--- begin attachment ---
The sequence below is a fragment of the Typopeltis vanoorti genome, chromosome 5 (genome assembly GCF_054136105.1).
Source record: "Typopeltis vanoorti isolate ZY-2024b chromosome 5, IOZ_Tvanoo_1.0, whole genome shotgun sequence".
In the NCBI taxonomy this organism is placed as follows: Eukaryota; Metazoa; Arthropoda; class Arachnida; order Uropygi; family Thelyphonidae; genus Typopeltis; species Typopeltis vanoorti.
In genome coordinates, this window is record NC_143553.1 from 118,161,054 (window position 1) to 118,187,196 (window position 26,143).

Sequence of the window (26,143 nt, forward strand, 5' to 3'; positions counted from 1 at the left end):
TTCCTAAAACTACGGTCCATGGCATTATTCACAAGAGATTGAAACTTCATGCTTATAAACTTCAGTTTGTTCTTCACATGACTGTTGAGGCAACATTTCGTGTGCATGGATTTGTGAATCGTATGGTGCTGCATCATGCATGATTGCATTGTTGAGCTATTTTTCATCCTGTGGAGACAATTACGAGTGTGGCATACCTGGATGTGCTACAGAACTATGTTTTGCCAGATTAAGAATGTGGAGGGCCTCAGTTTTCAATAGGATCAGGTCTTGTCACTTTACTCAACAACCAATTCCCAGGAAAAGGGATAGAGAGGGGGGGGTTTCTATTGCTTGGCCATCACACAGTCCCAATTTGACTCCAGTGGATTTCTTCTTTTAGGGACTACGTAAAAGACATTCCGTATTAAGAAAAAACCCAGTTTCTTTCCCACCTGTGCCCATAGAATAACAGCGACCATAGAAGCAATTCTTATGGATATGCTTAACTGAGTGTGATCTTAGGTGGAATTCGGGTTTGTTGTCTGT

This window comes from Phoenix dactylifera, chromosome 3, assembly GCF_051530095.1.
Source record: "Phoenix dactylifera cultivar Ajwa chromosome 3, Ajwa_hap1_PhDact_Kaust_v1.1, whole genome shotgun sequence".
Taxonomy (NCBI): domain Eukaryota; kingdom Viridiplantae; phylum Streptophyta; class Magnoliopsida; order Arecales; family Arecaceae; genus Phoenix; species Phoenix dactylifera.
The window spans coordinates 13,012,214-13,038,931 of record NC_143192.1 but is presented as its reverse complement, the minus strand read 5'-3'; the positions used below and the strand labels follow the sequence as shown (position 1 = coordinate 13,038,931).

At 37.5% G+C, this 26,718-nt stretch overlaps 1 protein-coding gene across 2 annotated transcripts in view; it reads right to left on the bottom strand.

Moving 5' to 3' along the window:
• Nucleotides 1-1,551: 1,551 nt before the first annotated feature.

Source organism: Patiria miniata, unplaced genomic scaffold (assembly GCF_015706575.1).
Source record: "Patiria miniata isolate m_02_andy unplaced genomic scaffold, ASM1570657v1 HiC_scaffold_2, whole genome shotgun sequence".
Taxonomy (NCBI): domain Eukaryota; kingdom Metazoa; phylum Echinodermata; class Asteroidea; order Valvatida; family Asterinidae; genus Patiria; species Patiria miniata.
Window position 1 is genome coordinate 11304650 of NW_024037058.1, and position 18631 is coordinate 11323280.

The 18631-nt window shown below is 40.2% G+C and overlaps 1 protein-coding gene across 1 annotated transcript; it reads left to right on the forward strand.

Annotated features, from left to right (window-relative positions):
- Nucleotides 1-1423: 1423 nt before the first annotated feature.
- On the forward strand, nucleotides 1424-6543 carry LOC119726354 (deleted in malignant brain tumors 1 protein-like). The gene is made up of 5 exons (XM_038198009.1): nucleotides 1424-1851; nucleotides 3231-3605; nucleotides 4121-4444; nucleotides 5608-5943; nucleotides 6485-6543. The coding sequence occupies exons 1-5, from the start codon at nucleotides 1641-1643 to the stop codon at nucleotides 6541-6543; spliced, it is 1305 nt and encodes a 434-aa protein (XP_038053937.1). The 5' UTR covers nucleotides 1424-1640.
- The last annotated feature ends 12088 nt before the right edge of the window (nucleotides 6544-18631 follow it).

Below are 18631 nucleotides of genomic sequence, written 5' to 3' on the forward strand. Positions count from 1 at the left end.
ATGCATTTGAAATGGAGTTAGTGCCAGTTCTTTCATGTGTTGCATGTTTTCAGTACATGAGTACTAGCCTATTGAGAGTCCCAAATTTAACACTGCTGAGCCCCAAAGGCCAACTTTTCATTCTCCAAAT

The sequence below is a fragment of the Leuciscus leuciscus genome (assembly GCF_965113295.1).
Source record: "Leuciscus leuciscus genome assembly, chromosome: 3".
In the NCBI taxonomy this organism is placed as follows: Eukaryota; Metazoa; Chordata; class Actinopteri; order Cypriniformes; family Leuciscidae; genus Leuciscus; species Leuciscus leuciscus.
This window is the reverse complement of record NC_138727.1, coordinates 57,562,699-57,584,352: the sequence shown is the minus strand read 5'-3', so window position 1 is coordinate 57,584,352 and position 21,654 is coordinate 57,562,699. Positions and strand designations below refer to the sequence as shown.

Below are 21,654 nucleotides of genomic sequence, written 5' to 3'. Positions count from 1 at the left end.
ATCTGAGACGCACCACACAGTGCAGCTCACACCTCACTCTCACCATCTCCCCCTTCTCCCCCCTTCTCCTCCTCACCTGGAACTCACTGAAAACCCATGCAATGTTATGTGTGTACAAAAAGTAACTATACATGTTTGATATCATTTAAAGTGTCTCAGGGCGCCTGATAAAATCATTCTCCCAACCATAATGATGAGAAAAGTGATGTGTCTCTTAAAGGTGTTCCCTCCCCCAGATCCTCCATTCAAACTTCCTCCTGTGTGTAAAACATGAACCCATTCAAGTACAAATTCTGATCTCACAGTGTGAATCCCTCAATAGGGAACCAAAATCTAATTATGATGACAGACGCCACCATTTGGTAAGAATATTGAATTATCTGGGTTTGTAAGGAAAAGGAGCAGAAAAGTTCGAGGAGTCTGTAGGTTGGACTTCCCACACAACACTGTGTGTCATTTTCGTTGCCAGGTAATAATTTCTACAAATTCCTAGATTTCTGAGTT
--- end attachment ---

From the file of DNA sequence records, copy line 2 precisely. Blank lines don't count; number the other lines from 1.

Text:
Source record: "Typopeltis vanoorti isolate ZY-2024b chromosome 5, IOZ_Tvanoo_1.0, whole genome shotgun sequence".